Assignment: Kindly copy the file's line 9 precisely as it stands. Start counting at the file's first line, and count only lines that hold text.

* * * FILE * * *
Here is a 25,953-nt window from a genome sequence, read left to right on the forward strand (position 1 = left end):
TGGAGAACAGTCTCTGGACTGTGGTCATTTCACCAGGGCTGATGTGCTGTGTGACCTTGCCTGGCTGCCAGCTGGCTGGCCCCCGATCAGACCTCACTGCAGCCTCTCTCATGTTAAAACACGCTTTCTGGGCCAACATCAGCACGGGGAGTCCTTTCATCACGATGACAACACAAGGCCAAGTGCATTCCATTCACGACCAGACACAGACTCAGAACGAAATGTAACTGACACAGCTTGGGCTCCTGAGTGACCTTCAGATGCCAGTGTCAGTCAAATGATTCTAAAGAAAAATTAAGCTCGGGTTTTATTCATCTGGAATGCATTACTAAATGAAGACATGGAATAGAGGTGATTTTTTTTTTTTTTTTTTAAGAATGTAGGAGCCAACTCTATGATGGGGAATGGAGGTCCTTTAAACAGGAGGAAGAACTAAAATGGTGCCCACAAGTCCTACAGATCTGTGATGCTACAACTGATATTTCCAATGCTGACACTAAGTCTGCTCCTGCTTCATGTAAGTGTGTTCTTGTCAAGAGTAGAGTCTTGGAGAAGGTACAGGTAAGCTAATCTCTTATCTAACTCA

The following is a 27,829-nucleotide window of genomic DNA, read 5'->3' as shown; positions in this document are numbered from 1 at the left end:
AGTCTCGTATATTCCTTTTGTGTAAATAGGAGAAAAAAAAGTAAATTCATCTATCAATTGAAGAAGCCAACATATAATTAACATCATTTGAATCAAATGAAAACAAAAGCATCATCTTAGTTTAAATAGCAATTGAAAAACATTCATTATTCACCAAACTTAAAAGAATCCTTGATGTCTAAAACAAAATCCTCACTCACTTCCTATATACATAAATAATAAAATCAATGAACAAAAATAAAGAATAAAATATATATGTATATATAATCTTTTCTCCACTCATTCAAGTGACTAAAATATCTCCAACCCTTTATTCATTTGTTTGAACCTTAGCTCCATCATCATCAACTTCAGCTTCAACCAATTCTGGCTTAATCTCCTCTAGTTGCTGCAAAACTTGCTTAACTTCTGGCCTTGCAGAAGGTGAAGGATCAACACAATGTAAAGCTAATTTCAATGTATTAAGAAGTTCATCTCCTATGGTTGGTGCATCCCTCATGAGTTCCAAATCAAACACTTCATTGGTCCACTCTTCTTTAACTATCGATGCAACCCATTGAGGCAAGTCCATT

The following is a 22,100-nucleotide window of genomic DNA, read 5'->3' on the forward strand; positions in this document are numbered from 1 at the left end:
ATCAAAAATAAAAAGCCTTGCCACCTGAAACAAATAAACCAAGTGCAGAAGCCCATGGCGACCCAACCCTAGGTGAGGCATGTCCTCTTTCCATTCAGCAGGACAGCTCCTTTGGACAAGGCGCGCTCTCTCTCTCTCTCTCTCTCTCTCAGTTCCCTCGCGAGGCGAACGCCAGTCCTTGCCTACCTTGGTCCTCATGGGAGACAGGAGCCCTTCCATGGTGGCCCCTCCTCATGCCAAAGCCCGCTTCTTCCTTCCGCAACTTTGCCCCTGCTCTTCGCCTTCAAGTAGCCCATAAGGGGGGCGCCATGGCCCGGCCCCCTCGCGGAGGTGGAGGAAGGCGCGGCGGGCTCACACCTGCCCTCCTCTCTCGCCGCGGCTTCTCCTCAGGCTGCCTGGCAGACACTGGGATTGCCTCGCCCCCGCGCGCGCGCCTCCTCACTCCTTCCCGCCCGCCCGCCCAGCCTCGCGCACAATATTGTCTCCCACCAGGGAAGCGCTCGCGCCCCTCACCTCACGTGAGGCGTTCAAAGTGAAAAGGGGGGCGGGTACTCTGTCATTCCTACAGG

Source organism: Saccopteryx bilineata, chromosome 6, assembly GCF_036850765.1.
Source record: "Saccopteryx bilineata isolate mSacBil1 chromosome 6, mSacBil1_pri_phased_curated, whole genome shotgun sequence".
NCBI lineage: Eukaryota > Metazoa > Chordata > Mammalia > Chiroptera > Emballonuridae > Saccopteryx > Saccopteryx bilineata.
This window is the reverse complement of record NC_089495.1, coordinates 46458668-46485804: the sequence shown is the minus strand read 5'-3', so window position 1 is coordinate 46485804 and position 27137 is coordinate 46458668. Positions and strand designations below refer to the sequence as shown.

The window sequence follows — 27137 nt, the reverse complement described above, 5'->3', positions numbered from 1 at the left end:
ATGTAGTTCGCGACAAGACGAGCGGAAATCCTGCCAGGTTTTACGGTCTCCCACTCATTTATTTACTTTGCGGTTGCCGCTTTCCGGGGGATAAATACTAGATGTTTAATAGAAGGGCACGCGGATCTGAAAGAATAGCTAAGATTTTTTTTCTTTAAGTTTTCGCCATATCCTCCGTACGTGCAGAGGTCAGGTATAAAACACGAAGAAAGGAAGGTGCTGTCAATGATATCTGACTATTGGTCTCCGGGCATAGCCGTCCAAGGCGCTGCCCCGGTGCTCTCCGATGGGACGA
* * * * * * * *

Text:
NCBI lineage: Eukaryota > Metazoa > Chordata > Mammalia > Chiroptera > Emballonuridae > Saccopteryx > Saccopteryx bilineata.